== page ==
10. ^ Cushing, Marshall Henry (1892). Story of our post office: the greatest government department in all its phases (Google eBook). Boston, Massachusetts: A.M. Thayer. p. 116. Retrieved August 15, 2012. fourth kind of mail bag, the catcher pouch.
  11. ^ Pope, Nancy (December 2007). "Railway Mail Crane". Former Object of the Month. National Postal Museum, Smithsonian Institution. Retrieved August 16, 2012.
  12. ^ Marsh, Allison (May 2, 2006). "Moving & Sorting Equipment: Mailbag associated with Postmaster general Return J. Meigs, Jr". National Postal Museum, Smithsonian Institution. Retrieved August 16, 2012.
  13. ^ a b "Wants Baby Sent by Mail.; Pathetic Inquiry as to Parcel Post Worries Postmaster General". The New York Times. Washington D.C. January 16, 1913. Retrieved October 5, 2012.
  14. ^ "Precious Packages—America's Parcel Post Service". Smithsonian Institution, National Postal Museum. Retrieved October 6, 2012.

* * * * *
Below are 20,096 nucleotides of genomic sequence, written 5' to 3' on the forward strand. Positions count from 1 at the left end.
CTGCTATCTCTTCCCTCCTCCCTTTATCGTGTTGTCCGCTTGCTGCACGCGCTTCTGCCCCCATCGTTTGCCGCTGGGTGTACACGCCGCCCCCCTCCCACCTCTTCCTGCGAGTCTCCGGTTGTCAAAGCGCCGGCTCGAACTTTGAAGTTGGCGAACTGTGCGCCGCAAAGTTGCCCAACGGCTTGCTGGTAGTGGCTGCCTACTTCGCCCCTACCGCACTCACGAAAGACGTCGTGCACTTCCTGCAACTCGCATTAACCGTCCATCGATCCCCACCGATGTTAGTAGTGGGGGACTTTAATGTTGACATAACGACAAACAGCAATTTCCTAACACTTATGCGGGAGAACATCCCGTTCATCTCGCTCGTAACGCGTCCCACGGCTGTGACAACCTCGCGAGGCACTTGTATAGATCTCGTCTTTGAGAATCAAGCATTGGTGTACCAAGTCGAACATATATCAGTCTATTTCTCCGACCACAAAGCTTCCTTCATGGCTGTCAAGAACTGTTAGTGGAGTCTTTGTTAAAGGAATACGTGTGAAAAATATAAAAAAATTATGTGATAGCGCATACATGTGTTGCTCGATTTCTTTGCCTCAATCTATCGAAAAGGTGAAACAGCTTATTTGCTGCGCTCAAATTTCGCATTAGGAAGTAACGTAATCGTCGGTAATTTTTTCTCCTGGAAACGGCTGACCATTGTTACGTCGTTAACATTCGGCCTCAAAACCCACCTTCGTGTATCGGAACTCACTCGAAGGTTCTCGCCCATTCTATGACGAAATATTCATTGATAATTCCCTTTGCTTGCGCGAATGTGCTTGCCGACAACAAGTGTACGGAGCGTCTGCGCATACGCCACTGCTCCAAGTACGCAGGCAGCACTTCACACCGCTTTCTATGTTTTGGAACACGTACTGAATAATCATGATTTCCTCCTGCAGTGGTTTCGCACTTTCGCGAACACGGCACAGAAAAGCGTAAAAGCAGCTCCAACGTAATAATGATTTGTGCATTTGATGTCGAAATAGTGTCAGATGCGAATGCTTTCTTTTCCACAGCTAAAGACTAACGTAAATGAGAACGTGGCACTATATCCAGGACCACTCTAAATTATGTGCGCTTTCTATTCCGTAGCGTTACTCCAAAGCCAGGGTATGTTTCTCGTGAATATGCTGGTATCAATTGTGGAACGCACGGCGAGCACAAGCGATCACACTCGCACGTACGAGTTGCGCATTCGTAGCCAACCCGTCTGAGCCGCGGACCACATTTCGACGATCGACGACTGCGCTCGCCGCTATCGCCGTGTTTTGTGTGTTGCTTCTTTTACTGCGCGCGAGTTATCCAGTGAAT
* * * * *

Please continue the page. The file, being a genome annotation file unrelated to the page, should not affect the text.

15. ^ Rosenberg, Jennifer (June 26, 2008). "Sending Children by Parcel Post". Guide. Retrieved October 5, 2012.
  16. ^ "Counterfeit Mailbag". The J. Peterman Company. Retrieved August 17, 2012.
  17. ^ Phantom Ranch Canteen Menu Board - Grand Canyon
  18. ^ Geist, Bill (January 23, 2000). "Special Delivery: Mail By Mule". CBS News Sunday Morning. CBS News. Retrieved September 30, 2009.
  19. ^ "Grand Canyon Phantom Ranch" (PDF). Canyon Tough Adventures. October 11, 2011. Retrieved August 21, 2012.
  20. ^ Cannell, J. C. (1973). The Secrets of Houdini. New York: Dover Publications. pp. 36–41. ISBN 0486229130. Retrieved August 17, 2012. ISBN 9780486229133

Further reading[edit]

External links[edit]